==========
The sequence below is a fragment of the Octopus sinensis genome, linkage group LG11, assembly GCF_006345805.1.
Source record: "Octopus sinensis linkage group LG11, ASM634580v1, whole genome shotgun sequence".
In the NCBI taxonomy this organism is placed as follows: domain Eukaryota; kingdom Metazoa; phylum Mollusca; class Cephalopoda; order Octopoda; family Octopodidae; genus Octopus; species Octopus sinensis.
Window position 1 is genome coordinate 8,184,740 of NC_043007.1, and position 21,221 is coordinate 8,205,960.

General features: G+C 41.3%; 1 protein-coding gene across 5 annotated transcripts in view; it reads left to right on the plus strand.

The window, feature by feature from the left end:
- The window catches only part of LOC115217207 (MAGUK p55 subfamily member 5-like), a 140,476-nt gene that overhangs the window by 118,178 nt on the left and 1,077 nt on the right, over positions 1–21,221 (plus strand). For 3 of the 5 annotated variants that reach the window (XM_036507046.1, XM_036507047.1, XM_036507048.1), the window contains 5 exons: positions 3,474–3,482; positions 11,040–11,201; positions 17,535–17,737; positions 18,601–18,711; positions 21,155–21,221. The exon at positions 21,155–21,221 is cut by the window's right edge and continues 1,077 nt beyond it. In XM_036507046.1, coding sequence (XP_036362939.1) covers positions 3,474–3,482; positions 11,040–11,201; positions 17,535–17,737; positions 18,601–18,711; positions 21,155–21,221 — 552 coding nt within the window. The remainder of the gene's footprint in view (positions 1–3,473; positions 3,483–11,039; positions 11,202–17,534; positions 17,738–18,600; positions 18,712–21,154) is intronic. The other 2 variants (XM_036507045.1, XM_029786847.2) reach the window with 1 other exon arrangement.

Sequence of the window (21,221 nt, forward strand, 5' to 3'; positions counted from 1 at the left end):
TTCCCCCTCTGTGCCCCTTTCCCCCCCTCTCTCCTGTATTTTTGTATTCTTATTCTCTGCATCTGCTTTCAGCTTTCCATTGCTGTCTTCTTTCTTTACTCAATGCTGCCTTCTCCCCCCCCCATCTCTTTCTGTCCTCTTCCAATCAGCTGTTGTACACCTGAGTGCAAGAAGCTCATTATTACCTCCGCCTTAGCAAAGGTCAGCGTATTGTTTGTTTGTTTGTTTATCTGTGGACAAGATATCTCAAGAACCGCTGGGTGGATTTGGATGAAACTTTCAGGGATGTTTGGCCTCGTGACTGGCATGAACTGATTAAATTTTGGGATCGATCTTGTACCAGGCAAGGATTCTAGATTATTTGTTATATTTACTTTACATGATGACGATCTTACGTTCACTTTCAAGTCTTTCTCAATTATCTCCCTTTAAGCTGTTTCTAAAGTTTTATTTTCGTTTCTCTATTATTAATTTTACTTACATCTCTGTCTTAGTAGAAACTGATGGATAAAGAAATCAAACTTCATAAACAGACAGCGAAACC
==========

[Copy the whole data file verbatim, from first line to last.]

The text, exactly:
The sequence below is a fragment of the Octopus sinensis genome, linkage group LG11, assembly GCF_006345805.1.
Source record: "Octopus sinensis linkage group LG11, ASM634580v1, whole genome shotgun sequence".
In the NCBI taxonomy this organism is placed as follows: domain Eukaryota; kingdom Metazoa; phylum Mollusca; class Cephalopoda; order Octopoda; family Octopodidae; genus Octopus; species Octopus sinensis.
Window position 1 is genome coordinate 8,184,740 of NC_043007.1, and position 21,221 is coordinate 8,205,960.

General features: G+C 41.3%; 1 protein-coding gene across 5 annotated transcripts in view; it reads left to right on the plus strand.

The window, feature by feature from the left end:
- The window catches only part of LOC115217207 (MAGUK p55 subfamily member 5-like), a 140,476-nt gene that overhangs the window by 118,178 nt on the left and 1,077 nt on the right, over positions 1–21,221 (plus strand). For 3 of the 5 annotated variants that reach the window (XM_036507046.1, XM_036507047.1, XM_036507048.1), the window contains 5 exons: positions 3,474–3,482; positions 11,040–11,201; positions 17,535–17,737; positions 18,601–18,711; positions 21,155–21,221. The exon at positions 21,155–21,221 is cut by the window's right edge and continues 1,077 nt beyond it. In XM_036507046.1, coding sequence (XP_036362939.1) covers positions 3,474–3,482; positions 11,040–11,201; positions 17,535–17,737; positions 18,601–18,711; positions 21,155–21,221 — 552 coding nt within the window. The remainder of the gene's footprint in view (positions 1–3,473; positions 3,483–11,039; positions 11,202–17,534; positions 17,738–18,600; positions 18,712–21,154) is intronic. The other 2 variants (XM_036507045.1, XM_029786847.2) reach the window with 1 other exon arrangement.

Sequence of the window (21,221 nt, forward strand, 5' to 3'; positions counted from 1 at the left end):
TTCCCCCTCTGTGCCCCTTTCCCCCCCTCTCTCCTGTATTTTTGTATTCTTATTCTCTGCATCTGCTTTCAGCTTTCCATTGCTGTCTTCTTTCTTTACTCAATGCTGCCTTCTCCCCCCCCCATCTCTTTCTGTCCTCTTCCAATCAGCTGTTGTACACCTGAGTGCAAGAAGCTCATTATTACCTCCGCCTTAGCAAAGGTCAGCGTATTGTTTGTTTGTTTGTTTATCTGTGGACAAGATATCTCAAGAACCGCTGGGTGGATTTGGATGAAACTTTCAGGGATGTTTGGCCTCGTGACTGGCATGAACTGATTAAATTTTGGGATCGATCTTGTACCAGGCAAGGATTCTAGATTATTTGTTATATTTACTTTACATGATGACGATCTTACGTTCACTTTCAAGTCTTTCTCAATTATCTCCCTTTAAGCTGTTTCTAAAGTTTTATTTTCGTTTCTCTATTATTAATTTTACTTACATCTCTGTCTTAGTAGAAACTGATGGATAAAGAAATCAAACTTCATAAACAGACAGCGAAACC